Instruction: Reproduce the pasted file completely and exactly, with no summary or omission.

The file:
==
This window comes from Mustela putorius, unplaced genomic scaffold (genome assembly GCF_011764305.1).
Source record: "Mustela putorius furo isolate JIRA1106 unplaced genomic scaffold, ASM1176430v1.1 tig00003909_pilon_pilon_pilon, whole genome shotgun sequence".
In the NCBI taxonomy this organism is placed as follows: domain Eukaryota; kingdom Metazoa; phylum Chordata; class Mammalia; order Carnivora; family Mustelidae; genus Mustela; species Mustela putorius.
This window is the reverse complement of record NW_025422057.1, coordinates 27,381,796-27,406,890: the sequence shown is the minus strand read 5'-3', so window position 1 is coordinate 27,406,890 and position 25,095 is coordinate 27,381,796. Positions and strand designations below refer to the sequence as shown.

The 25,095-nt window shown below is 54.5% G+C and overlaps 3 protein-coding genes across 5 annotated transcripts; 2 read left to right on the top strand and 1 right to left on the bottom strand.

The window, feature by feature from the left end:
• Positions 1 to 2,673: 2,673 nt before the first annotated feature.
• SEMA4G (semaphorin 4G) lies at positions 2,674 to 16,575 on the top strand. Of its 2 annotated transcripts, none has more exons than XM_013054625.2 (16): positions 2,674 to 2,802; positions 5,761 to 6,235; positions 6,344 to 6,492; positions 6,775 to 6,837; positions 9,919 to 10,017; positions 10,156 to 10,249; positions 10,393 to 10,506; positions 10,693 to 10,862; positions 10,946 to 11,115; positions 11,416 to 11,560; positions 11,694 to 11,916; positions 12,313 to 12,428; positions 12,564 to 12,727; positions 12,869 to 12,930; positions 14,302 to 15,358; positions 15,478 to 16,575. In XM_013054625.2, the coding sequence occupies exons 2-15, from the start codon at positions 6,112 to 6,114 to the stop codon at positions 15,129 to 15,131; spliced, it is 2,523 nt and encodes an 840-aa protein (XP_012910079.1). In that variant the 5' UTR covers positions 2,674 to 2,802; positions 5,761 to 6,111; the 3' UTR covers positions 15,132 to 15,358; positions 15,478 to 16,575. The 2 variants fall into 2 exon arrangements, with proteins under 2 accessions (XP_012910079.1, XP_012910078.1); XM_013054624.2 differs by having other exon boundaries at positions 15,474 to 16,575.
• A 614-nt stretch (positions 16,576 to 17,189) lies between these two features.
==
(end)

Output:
This window comes from Mustela putorius, unplaced genomic scaffold (genome assembly GCF_011764305.1).
Source record: "Mustela putorius furo isolate JIRA1106 unplaced genomic scaffold, ASM1176430v1.1 tig00003909_pilon_pilon_pilon, whole genome shotgun sequence".
In the NCBI taxonomy this organism is placed as follows: domain Eukaryota; kingdom Metazoa; phylum Chordata; class Mammalia; order Carnivora; family Mustelidae; genus Mustela; species Mustela putorius.
This window is the reverse complement of record NW_025422057.1, coordinates 27,381,796-27,406,890: the sequence shown is the minus strand read 5'-3', so window position 1 is coordinate 27,406,890 and position 25,095 is coordinate 27,381,796. Positions and strand designations below refer to the sequence as shown.

The 25,095-nt window shown below is 54.5% G+C and overlaps 3 protein-coding genes across 5 annotated transcripts; 2 read left to right on the top strand and 1 right to left on the bottom strand.

The window, feature by feature from the left end:
• Positions 1 to 2,673: 2,673 nt before the first annotated feature.
• SEMA4G (semaphorin 4G) lies at positions 2,674 to 16,575 on the top strand. Of its 2 annotated transcripts, none has more exons than XM_013054625.2 (16): positions 2,674 to 2,802; positions 5,761 to 6,235; positions 6,344 to 6,492; positions 6,775 to 6,837; positions 9,919 to 10,017; positions 10,156 to 10,249; positions 10,393 to 10,506; positions 10,693 to 10,862; positions 10,946 to 11,115; positions 11,416 to 11,560; positions 11,694 to 11,916; positions 12,313 to 12,428; positions 12,564 to 12,727; positions 12,869 to 12,930; positions 14,302 to 15,358; positions 15,478 to 16,575. In XM_013054625.2, the coding sequence occupies exons 2-15, from the start codon at positions 6,112 to 6,114 to the stop codon at positions 15,129 to 15,131; spliced, it is 2,523 nt and encodes an 840-aa protein (XP_012910079.1). In that variant the 5' UTR covers positions 2,674 to 2,802; positions 5,761 to 6,111; the 3' UTR covers positions 15,132 to 15,358; positions 15,478 to 16,575. The 2 variants fall into 2 exon arrangements, with proteins under 2 accessions (XP_012910079.1, XP_012910078.1); XM_013054624.2 differs by having other exon boundaries at positions 15,474 to 16,575.
• A 614-nt stretch (positions 16,576 to 17,189) lies between these two features.